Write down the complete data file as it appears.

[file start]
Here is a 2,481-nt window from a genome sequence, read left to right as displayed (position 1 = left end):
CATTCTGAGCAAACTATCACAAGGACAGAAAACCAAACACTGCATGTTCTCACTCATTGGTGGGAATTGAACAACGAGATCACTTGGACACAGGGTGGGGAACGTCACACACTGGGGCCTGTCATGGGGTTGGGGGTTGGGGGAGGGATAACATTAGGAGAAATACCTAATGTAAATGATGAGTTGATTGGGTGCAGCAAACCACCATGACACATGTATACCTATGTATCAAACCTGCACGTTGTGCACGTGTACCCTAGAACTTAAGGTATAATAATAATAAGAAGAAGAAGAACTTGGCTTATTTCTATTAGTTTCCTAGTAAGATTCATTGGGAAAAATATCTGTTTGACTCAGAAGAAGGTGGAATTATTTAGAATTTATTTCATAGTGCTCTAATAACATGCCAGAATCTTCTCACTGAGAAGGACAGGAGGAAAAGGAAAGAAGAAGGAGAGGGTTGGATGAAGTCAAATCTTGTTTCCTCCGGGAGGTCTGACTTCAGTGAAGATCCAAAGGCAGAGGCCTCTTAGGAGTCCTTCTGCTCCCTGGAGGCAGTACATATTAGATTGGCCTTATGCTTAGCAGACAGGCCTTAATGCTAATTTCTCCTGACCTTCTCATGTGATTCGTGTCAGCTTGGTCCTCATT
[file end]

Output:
Here is a 2,481-nt window from a genome sequence, read left to right as displayed (position 1 = left end):
CATTCTGAGCAAACTATCACAAGGACAGAAAACCAAACACTGCATGTTCTCACTCATTGGTGGGAATTGAACAACGAGATCACTTGGACACAGGGTGGGGAACGTCACACACTGGGGCCTGTCATGGGGTTGGGGGTTGGGGGAGGGATAACATTAGGAGAAATACCTAATGTAAATGATGAGTTGATTGGGTGCAGCAAACCACCATGACACATGTATACCTATGTATCAAACCTGCACGTTGTGCACGTGTACCCTAGAACTTAAGGTATAATAATAATAAGAAGAAGAAGAACTTGGCTTATTTCTATTAGTTTCCTAGTAAGATTCATTGGGAAAAATATCTGTTTGACTCAGAAGAAGGTGGAATTATTTAGAATTTATTTCATAGTGCTCTAATAACATGCCAGAATCTTCTCACTGAGAAGGACAGGAGGAAAAGGAAAGAAGAAGGAGAGGGTTGGATGAAGTCAAATCTTGTTTCCTCCGGGAGGTCTGACTTCAGTGAAGATCCAAAGGCAGAGGCCTCTTAGGAGTCCTTCTGCTCCCTGGAGGCAGTACATATTAGATTGGCCTTATGCTTAGCAGACAGGCCTTAATGCTAATTTCTCCTGACCTTCTCATGTGATTCGTGTCAGCTTGGTCCTCATT